Grande-Allen said a better basic understanding of the biology of heart-valve tissue could also lead to novel therapies that could prevent or cure valve disease without surgery.


'/>"/>

Contact: Jade Boyd
jadeboyd@rice.edu
713-348-6778
Rice University
Source:Eurekalert  

Related biology news :

1. Winner Medical Group inc. Prices Offering of 1,380,000 Shares of Common Stock
2. World fertilizer prices drop dramatically after soaring to all-time highs
3. Malaysian Oil Palm Biomass Center established
4. National Center for Systems Biology to be established at Medical College
5. Modell Chair in Pediatric Immunology established
6. Biotech collaboration established to commercialize research reagents
7. Renewable energy research center to be established in southern Israel
8. 6 new research units established
9. New Tree of Life established for one of the largest groups of bacteria
10. $25M NSF center established to investigate the creation of biological machines
11. Wisconsin Center of Excellence in Genomics Science established
Post Your Comments:
*Name:
*Comment:
*Email:
Related Image:
Rice's Grande-Allen wins AHA Established Investigator Award
(Date:12/16/2016)... , Dec. 16, 2016   IdentyTechSolutions America ... management products and solutions and a cutting-edge manufacturer ... that it is offering seamless, integrated solutions that ... entrance products. The solutions provide IdentyTech,s customers with ... their facilities from crime and theft. ...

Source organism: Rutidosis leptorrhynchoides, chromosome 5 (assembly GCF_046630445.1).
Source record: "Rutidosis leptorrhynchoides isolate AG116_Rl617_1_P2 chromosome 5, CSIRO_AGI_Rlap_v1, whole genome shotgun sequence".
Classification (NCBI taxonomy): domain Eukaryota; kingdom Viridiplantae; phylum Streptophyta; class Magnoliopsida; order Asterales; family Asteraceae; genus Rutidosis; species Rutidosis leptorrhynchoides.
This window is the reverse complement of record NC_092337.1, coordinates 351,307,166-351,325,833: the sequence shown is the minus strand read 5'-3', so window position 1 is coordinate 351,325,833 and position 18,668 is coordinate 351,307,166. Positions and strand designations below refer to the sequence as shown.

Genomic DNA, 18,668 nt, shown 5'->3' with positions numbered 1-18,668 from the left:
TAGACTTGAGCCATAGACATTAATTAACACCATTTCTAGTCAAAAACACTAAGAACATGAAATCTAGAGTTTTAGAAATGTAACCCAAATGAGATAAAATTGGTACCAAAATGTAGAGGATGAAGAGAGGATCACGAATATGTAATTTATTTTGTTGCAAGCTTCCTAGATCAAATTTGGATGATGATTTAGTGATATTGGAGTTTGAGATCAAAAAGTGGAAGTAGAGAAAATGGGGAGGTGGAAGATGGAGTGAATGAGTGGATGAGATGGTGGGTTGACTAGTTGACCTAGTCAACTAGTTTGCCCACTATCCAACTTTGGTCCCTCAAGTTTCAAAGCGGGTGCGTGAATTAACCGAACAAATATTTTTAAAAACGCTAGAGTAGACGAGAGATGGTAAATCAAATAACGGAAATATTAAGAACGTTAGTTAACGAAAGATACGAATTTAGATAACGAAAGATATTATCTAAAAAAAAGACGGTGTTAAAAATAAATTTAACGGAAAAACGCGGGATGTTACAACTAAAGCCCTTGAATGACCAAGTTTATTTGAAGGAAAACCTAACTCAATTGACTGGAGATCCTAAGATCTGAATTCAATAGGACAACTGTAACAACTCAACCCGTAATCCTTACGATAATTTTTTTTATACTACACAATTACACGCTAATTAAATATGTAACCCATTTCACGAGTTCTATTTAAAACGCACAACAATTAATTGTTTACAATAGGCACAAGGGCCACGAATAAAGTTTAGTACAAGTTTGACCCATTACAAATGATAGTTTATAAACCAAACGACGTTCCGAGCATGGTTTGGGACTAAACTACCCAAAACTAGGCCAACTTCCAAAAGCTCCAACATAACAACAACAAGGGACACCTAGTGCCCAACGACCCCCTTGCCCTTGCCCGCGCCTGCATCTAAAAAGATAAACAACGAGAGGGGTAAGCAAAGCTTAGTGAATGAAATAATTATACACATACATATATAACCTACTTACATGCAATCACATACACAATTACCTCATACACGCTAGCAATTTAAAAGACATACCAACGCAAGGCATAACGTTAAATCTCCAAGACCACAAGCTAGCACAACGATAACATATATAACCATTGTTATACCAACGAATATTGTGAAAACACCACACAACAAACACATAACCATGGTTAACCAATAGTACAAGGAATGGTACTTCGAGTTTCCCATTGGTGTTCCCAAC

(Date:12/15/2016)... --  WaferGen Bio-systems, Inc. (NASDAQ: WGBS ... that on December 13, 2016, it received a letter ... Market LLC which acknowledged that, as of December 12, ... had been at $1.00 or greater for ten consecutive ... Rule 5550(a)(2) of the Nasdaq Stock Market. ...
(Date:12/15/2016)... "Increase in mobile transactions is driving the growth of ... expected to grow from USD 4.03 billion in 2015 ... of 29.3% between 2016 and 2022. The market is ... smart devices, government initiatives, and increasing penetration of e-commerce ... to grow at a high rate during the forecast ...
Breaking Biology News(10 mins):
(Date:1/19/2017)... Jan. 18, 2017 Acupath Laboratories, Inc., a ... formation of an Executive Committee that will guide the ... John Cucci , a 15-year veteran of ... of Business Development to Chief Sales Officer .  ... served in senior sales leadership roles at several leading ...
(Date:1/18/2017)... ... January 18, 2017 , ... Opal Kelly, a ... or PCI Express, announced the ZEM5310 USB 3.0 FPGA Module, combining a SuperSpeed ... business-card sized form factor suitable for prototyping, testing, and production-ready integration. The ZEM5310 ...
(Date:1/18/2017)... , Jan. 18, 2017   Boston Biomedical , ... designed to target cancer stemness pathways, will feature data ... napabucasin, at the 2017 ASCO Gastrointestinal Cancers Symposium, held ... . Napabucasin is an orally-administered investigational ... STAT3. i Cancer stem cells (CSCs) possess the ...
(Date:1/18/2017)... , Jan. 18, 2017   Parent Project ... fight to end Duchenne muscular dystrophy (Duchenne) , ... the New Jersey Institute of Technology (NJIT) and Talem ... exploration of robotic technology to assist people living ... incorporate NJIT,s technology – an embedded computer, software, a ...
Breaking Biology Technology: